Chris Cook • www.heraldscotland.com • March 10, 2013
It lies at the heart of the world’s financial crisis and threatens to derail every solution we try … but the global debt problem won’t be solved by a traditional view of economics.
…THE clearing banks of course have their own power to create money, for the purposes of lending. They are responsible for most new money in the modern system, accounting for about 97% compared to 3% from the Bank of England.
They, too, are the subject of a well-peddled myth, which is that deposits are first collected by banks and then spent or loaned into circulation on the basis of requiring a certain reserve level of deposits to be maintained. In fact, there is no constraint on UK credit/money creation of reserves: the constraint on modern money creation by private banks is the capital required to cover losses on loans. Private banks first lend or spend what are essentially “lookalikes” of central bank money and then fund their dated interest-bearing loans (assets) with dated interest-bearing deposits (liabilities).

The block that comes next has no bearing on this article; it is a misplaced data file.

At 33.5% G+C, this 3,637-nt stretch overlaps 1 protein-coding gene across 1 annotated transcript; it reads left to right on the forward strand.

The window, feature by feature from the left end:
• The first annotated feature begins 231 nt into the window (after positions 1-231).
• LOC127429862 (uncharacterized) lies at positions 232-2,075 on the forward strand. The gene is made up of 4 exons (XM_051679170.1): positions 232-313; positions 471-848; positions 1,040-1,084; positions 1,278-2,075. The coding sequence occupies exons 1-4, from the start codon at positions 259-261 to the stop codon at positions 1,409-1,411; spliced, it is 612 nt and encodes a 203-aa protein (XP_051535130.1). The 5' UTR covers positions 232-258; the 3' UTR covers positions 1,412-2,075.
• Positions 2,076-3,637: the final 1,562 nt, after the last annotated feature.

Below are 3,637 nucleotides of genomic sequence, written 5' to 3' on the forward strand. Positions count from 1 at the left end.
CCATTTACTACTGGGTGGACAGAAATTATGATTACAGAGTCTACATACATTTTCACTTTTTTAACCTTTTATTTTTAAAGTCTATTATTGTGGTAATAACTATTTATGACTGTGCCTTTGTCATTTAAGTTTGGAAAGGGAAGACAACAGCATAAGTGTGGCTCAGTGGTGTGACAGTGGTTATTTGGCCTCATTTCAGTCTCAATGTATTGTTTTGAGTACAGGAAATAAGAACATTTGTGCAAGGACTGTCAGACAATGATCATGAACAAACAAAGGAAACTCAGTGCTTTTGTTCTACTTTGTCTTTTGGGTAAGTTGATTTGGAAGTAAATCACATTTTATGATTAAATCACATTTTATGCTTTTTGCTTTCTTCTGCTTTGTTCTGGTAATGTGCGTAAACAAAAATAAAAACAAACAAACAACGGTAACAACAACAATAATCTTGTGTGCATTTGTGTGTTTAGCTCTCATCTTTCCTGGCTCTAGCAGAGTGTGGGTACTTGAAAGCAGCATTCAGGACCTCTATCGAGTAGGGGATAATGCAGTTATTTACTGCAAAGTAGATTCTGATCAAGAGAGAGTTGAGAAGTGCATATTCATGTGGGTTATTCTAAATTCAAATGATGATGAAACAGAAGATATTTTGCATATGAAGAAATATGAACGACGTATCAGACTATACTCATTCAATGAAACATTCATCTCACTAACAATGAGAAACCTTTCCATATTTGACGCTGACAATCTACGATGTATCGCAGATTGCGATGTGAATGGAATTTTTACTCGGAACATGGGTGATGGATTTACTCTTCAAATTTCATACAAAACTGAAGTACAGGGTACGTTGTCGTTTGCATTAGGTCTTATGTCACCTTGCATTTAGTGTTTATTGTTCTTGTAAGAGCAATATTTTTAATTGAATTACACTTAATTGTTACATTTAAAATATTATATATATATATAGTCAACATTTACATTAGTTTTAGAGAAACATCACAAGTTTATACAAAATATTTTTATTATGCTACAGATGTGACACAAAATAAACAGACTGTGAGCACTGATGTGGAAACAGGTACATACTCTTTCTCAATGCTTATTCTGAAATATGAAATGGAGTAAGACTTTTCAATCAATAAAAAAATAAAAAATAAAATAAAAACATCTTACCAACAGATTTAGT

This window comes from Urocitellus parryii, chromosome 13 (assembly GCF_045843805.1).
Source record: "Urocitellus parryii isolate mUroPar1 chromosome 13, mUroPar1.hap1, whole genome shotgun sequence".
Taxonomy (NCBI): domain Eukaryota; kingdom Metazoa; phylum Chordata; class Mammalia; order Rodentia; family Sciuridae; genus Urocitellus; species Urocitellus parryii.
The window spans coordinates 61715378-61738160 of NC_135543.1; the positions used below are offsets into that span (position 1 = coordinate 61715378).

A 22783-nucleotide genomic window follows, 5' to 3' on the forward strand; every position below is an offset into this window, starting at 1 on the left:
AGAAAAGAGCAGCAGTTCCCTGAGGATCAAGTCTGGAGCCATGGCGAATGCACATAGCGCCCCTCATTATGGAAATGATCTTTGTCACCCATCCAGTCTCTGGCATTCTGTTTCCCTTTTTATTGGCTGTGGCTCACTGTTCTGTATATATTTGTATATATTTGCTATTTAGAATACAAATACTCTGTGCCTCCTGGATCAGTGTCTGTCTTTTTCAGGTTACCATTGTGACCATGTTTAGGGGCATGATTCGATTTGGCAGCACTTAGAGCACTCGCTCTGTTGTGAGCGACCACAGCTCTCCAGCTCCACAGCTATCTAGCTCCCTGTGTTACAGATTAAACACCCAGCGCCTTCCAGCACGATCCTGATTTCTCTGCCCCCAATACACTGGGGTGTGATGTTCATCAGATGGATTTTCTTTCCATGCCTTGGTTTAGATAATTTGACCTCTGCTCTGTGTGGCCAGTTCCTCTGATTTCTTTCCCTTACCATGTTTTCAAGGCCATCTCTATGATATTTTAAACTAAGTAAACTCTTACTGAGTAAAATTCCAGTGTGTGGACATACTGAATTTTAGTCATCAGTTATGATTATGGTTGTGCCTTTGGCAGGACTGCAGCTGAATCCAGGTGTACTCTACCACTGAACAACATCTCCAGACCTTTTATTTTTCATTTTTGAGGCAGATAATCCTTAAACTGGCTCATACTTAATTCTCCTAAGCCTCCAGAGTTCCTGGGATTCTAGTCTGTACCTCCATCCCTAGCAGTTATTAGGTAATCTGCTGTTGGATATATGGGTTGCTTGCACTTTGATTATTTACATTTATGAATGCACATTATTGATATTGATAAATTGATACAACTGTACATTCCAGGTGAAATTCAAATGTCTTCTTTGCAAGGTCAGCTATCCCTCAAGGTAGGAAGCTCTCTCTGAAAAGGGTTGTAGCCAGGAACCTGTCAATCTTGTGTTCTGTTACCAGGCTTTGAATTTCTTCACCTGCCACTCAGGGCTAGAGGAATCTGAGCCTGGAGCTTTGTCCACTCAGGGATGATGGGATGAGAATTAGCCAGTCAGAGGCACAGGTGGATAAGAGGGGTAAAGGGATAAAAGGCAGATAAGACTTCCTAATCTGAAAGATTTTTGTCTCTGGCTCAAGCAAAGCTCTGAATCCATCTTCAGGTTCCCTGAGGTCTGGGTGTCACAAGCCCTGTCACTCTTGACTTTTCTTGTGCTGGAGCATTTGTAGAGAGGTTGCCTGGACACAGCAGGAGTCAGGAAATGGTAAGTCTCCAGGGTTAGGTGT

Putting most money creation into the hands of organisations whose raison d’etre is to make money from lending (and more recently, from speculation) is behind much of what has gone wrong with the financial system. As with all historic bubbles, the profit motive drove excessive credit creation.
…FROM these observations, I reach two conclusions. First, the clearing banks cannot be trusted to freely create the credit which is modern money. If money is to be created by a middleman or intermediary then it should be either the central bank or the Treasury itself.
…MY second conclusion is that we must revisit the concept of the national debt itself and recognise it for the national equity it is in reality. We have only saddled ourselves with this debt delusion because we have forgotten what the true relationship actually is between public spending and taxation.
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